The Budapest Metropolitan Government Office has given permission for the opening of an elementary and high school established in Budapest by the lobbying organization of Turkish President Recep Tayyip Erdogan – liberal news site 24.hu reports.
Answering the portal’s questions, the acting head of the institution said it was a private school of “Turkish origin” that had not yet opened its doors because it was “under construction.” He did not reveal, however, from what financial source the school would be funded, how large the institution’s budget would be, or whether the school would be open exclusively for Turkish students or non-Turkish pupils could also attend. It is also unclear whether Muslim religious education will play a key role in the institution’s curriculum or not.
The school’s backer is Maarif Hungary Nonprofit Ltd., recently established this summer, and owned by the Turkish Maarif Foundation.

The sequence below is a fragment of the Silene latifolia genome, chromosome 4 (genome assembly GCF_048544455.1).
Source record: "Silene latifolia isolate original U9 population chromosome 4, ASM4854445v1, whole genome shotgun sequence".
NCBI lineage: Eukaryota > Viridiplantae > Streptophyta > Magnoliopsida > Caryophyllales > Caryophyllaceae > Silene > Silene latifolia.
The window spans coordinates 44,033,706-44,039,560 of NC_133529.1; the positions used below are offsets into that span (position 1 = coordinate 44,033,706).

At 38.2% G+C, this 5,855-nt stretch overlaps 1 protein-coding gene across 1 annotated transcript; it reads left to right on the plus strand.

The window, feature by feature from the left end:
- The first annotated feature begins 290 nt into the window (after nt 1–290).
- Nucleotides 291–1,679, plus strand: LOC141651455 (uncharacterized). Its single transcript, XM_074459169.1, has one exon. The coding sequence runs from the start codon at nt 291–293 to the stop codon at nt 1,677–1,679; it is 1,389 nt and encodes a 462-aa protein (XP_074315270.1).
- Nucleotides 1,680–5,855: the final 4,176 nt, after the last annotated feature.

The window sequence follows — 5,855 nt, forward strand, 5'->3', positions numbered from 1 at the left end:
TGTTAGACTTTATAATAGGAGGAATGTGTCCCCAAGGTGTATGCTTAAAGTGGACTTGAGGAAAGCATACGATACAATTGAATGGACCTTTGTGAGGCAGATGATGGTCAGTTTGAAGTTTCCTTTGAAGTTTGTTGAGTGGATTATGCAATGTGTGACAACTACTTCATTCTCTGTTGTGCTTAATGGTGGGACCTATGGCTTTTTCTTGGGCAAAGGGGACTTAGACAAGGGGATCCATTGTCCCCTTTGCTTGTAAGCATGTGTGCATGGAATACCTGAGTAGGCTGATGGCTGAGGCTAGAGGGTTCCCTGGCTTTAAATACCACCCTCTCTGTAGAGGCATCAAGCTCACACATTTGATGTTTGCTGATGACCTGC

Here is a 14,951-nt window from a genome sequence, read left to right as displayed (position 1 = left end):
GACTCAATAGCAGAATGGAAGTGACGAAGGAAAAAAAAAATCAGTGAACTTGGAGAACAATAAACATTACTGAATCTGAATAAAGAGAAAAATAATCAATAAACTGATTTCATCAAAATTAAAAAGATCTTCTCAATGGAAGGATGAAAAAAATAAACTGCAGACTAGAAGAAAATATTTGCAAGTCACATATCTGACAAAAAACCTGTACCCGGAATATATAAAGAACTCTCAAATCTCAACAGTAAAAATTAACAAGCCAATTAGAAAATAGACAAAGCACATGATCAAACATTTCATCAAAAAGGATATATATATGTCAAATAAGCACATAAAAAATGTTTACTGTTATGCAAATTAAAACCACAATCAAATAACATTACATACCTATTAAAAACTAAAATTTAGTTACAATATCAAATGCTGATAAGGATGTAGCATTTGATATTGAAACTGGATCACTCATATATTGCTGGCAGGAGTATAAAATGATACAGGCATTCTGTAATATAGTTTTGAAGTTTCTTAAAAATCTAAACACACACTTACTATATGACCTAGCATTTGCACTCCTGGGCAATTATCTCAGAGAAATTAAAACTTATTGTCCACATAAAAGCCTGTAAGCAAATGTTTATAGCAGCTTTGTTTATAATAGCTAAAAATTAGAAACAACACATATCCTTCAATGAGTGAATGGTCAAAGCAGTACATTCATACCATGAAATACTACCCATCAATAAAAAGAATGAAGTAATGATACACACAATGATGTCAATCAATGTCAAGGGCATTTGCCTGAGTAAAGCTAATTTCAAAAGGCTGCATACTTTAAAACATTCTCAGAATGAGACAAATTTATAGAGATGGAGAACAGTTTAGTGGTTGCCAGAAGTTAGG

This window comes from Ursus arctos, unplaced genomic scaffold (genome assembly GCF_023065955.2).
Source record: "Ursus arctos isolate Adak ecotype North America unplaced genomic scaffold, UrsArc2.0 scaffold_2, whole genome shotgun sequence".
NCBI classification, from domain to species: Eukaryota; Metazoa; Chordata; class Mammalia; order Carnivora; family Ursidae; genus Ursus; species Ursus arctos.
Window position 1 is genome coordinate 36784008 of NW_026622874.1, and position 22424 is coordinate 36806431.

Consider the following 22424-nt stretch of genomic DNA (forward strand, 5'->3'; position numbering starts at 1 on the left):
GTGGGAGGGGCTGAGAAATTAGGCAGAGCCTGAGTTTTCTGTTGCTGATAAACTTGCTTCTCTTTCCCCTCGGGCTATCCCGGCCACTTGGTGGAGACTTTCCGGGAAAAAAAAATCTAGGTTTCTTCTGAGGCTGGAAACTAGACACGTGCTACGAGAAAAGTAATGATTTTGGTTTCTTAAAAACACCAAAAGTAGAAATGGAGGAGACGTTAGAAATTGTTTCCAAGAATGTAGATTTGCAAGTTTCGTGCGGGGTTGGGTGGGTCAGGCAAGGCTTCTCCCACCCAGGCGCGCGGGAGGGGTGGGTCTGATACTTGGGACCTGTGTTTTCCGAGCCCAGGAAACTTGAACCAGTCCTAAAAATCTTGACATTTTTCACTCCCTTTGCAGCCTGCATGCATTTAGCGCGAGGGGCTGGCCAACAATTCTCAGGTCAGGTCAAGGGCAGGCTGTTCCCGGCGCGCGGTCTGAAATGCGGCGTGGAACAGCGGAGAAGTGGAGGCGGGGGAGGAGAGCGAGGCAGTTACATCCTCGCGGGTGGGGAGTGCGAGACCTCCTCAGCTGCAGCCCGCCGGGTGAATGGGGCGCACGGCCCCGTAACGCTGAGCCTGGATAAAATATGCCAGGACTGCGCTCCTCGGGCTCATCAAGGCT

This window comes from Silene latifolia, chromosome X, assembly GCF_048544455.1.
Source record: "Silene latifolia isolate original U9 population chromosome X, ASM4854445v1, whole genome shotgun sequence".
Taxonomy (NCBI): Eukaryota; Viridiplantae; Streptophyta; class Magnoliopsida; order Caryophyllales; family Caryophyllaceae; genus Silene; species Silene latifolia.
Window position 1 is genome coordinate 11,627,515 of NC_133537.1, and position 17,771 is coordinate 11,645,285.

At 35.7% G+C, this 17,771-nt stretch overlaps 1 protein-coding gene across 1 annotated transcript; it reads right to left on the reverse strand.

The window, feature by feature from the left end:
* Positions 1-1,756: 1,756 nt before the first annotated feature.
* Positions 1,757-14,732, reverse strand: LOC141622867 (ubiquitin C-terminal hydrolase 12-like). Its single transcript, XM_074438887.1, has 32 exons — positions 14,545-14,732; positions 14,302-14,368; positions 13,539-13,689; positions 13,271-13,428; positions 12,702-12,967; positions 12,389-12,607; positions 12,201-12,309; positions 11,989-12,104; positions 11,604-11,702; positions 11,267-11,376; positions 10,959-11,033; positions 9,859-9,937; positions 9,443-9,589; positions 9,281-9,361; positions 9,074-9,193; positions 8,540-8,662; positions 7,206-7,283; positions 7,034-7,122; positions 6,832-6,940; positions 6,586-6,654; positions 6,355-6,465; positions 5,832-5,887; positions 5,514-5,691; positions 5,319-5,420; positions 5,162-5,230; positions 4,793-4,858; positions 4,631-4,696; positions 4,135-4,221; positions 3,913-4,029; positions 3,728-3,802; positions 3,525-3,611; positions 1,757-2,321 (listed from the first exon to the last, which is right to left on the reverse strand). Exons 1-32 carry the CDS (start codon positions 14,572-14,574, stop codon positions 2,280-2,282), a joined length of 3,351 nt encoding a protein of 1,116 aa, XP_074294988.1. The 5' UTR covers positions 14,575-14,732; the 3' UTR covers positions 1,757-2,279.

The close relationship between Erdogan and the foundation is clear. In an article, Vocal Europe writes that Erdogan is personally responsible for appointing seven out of the twelve members of the organization’s board of directors. Also, the Ministry of Education provides a significant portion of the foundation’s financing.
The foundation was created after the failed military coup against Erdogan in 2016 in order to obtain the religious schools founded by his former ally Fethullah Gülen, who according to Erdogan, was behind the coup. Gülen has set up schools, colleges, and even universities around the world.
Erdogan will visit Budapest on November 7th for the Hungarian-Turkish government summit. Several demonstrations have been announced in the capital for that day protesting against Turkey’s offensive in Syria.
On Monday, Prime Minister Viktor Orbán had a bilateral meeting with the Turkish President in Baku, where the two leaders discussed the expansion of bilateral relations and Erdogan thanked Orbán for his support on the international stage.
In the featured photo: Recep Tayyip Erdogan and Viktor Orbán.Photo by Szilárd Koszticsák/MTI